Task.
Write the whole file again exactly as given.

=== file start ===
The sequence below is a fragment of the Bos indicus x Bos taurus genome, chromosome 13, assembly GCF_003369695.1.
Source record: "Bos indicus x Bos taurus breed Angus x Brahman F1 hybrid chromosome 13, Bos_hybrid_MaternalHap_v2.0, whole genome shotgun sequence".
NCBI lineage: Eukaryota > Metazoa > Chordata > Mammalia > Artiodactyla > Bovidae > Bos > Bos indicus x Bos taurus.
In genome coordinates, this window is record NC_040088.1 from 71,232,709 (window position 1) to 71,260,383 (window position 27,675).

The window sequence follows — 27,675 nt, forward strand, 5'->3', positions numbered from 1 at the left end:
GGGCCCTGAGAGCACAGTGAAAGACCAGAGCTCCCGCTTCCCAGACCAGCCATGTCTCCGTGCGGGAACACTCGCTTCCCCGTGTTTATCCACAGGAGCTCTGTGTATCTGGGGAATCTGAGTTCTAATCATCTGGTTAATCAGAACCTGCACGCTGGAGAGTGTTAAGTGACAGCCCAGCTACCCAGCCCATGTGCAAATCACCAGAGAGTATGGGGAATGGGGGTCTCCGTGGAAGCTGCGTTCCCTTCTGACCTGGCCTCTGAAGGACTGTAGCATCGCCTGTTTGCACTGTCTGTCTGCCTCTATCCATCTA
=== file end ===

The sequence below is a fragment of the Bos indicus x Bos taurus genome, chromosome 13, assembly GCF_003369695.1.
Source record: "Bos indicus x Bos taurus breed Angus x Brahman F1 hybrid chromosome 13, Bos_hybrid_MaternalHap_v2.0, whole genome shotgun sequence".
NCBI lineage: Eukaryota > Metazoa > Chordata > Mammalia > Artiodactyla > Bovidae > Bos > Bos indicus x Bos taurus.
In genome coordinates, this window is record NC_040088.1 from 71,232,709 (window position 1) to 71,260,383 (window position 27,675).

The window sequence follows — 27,675 nt, forward strand, 5'->3', positions numbered from 1 at the left end:
GGGCCCTGAGAGCACAGTGAAAGACCAGAGCTCCCGCTTCCCAGACCAGCCATGTCTCCGTGCGGGAACACTCGCTTCCCCGTGTTTATCCACAGGAGCTCTGTGTATCTGGGGAATCTGAGTTCTAATCATCTGGTTAATCAGAACCTGCACGCTGGAGAGTGTTAAGTGACAGCCCAGCTACCCAGCCCATGTGCAAATCACCAGAGAGTATGGGGAATGGGGGTCTCCGTGGAAGCTGCGTTCCCTTCTGACCTGGCCTCTGAAGGACTGTAGCATCGCCTGTTTGCACTGTCTGTCTGCCTCTATCCATCTA